Many thanks to Woj for bringing this to my attention. You can read this press concert review online at dfw.com or below if the link has expired.
Amos' changing set has lovely surprises
By Mark Lowry
Star-Telegram Staff Writer
GRAND PRAIRIE -There's an important rule to remember when planning to see Tori Amos in concert: She never performs identical shows in any two cities on a given tour. So an Internet search for previous set lists won't predict what she's going to do.
On the tour for her newest album, the Sept. 11-inspired Scarlet's Walk, she usually opens with Wampum Prayer and A Sorta Fairytale, and closes her main set with the haunting I Can't See New York and Iieee. But the songs in between are anybody's guess.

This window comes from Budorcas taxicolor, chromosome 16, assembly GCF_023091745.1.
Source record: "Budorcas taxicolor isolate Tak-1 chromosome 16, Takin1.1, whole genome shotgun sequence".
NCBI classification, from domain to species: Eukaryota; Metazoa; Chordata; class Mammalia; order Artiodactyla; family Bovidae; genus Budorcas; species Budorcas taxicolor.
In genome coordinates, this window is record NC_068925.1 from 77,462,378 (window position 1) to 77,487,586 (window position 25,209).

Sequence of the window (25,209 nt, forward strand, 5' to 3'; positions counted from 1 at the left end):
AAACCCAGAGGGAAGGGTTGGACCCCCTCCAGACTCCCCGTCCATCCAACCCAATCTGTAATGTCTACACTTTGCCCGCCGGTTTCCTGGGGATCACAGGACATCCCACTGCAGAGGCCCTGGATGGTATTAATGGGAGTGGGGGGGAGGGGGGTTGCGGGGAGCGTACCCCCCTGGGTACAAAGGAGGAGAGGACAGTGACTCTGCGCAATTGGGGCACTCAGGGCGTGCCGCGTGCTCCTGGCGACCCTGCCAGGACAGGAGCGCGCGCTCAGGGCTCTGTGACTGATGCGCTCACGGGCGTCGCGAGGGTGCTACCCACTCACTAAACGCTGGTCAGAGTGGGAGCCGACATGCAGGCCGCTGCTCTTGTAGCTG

On Wednesday night at NextStage, she drew heavily from her 1992 album Under the Pink, performing Space Dog, God, Cornflake Girl and a lovely arrangement of Bells For Her.
On last year's tour, she performed only with her piano. This time, she's using her band again -- bassist John Evans and percussionist Matt Chamberlain. This means that many arrangements are unidentifiable until the lyrics begin, as was the case with a funky performance of Crucify, in which the band played the verses, and she joined on piano for the chorus.
Another Amos rule is that she always performs a few unexpected covers. She has been singing Fleetwood Mac's Landslide in concert for more than a decade, but it's still nice to hear. An overly emotional rendition of Dixie Land was simply bizarre, but her version of Harry Belafonte's Abraham, Martin and John was gorgeous.
In short, it was like a sorta fairytale.
Opening was Dallas' Rhett Miller, best-known as lead singer of alt-country heroes the Old 97's. Furiously strumming his guitar, he clung most to songs from his solo album The Instigator, but included a few 97's songs, including Indefinitely. After eight weeks of touring With Amos, his voice was still in tiptop shape.